Conn. Superintendents React to Calif. School Shooting - NBC Southern California
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Conn. Superintendents React to Calif. School Shooting

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    NEWSLETTERS

    Superintendents React to Latest School Shooting

    A day after two students were killed by a classmate in a school shooting in California, superintendents in Connecticut discussed the issues and fears students face today.

    (Published Friday, Nov. 15, 2019)

    Thursday’s tragic California school shooting has resonated in Connecticut.

    The Connecticut Association of Boards of Education and Association of Public School Superintendents met today for their annual convention. Many topics were discussed as administrators from around the state gathered for a convention at a hotel in Groton. Among the topics was student safety.

    School officials reacted to Thursday’s shooting at Saugus High School in Santa Clarita, California that claimed the lives of two teenage students.

    “Many may look at it and say, it’s only two but it’s two too many,” said Fran Rabinowitz, Executive Director of the CT Association of Public School Superintendents.

    According to Everytown, a gun safety support group, there have been at least 30 school shootings in 2019 alone.

    “It’s tragic,” said Ellington Superintendent of Schools. “It happens far too often in our country.”

    The list of American school shootings is tragically long and with every new tragedy, protocol is questioned.

    “The protocols have changed by the fact that we are much more sensitive and aware of what’s going on around us,” explained Bob Rader, Executive Director of the CT Association of Boards of Education.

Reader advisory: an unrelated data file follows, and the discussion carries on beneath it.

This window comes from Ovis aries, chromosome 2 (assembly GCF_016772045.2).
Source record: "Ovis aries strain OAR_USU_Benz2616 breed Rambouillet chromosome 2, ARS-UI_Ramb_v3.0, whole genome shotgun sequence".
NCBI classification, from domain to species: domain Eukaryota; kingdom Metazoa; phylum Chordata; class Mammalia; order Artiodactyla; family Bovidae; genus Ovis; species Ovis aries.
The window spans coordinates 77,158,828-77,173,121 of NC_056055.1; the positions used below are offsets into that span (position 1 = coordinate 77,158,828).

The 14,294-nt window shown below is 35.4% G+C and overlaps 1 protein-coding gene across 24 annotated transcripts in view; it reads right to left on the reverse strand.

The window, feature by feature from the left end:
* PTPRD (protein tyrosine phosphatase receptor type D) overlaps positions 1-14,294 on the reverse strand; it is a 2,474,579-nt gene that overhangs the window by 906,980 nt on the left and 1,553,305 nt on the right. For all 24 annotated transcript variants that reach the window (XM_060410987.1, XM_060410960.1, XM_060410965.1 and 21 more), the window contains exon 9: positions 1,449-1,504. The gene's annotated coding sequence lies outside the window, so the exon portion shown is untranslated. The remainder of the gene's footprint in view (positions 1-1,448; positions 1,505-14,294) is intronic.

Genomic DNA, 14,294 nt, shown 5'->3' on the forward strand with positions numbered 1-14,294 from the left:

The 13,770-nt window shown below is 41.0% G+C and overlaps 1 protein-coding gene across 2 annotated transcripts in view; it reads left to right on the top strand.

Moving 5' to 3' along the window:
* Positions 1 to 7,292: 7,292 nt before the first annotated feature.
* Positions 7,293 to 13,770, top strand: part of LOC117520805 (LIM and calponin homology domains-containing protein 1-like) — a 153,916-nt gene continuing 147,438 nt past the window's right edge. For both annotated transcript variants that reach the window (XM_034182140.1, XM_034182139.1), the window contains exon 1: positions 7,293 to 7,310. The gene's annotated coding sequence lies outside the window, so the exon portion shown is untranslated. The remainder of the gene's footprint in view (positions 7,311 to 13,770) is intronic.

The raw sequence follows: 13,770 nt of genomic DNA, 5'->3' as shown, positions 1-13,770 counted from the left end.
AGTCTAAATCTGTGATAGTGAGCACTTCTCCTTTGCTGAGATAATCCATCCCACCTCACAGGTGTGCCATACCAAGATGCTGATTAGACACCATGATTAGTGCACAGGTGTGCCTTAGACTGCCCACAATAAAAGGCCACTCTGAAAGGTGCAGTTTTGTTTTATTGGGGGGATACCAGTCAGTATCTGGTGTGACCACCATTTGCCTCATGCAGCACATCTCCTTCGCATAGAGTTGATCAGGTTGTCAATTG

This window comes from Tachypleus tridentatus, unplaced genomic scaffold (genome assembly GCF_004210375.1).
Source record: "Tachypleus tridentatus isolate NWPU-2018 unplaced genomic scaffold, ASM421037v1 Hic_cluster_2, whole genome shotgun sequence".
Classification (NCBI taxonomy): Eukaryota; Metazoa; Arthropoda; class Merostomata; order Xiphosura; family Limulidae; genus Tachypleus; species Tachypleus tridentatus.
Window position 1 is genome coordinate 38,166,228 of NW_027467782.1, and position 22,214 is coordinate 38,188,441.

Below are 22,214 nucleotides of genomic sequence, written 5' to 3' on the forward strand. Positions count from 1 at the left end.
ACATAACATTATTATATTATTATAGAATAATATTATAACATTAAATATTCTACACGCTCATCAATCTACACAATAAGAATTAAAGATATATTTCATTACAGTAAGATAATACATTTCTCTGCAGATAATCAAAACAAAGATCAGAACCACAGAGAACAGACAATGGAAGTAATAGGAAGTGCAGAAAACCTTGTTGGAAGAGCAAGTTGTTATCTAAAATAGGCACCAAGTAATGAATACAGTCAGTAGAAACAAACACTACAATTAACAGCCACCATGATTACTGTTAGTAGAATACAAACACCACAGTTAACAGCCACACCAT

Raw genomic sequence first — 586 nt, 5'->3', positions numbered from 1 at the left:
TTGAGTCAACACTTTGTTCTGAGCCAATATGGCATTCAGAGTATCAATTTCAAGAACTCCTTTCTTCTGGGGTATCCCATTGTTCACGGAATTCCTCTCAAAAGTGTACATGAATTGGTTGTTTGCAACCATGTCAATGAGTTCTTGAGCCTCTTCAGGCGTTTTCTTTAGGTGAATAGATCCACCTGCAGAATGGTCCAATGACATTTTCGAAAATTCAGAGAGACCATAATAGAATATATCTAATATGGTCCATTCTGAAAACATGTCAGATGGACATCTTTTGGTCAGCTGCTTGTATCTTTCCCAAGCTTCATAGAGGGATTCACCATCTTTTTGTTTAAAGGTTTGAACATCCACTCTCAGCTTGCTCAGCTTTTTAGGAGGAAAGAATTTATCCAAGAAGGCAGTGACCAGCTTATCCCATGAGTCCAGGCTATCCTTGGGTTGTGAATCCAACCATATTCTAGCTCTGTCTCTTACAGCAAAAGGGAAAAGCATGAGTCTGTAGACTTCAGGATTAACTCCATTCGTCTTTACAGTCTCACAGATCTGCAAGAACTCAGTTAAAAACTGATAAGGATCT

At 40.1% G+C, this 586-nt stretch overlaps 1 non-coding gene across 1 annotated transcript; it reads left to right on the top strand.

Lockdowns have become common practice and security that was once absent at schools is now ever present.

    “The police are often there when they hadn’t been in the past. School resource officers are more prevalent in our schools and of course security is number one on everybody’s list,” Rader said.

    With security constantly present and lockdown drills as part of standard safety protocol, students today face a difficult reality.

    “Many of our children today don’t know what it was like to go to school and see it as a completely safe place,” Rabinowitz said.

    Rabinowitz further explains more needs to be done to assist students who might need support.

    “We have a responsibility to step our mental health services across the nation, across communities,” she said.

    While some budget money has been taken from curriculum and redirected toward safety, providing a safe environment is essential when creating a learning environment.

    “You are dealing with very young children sometimes and they have to feel secure at all times, especially if we expect them to learn," Rader said.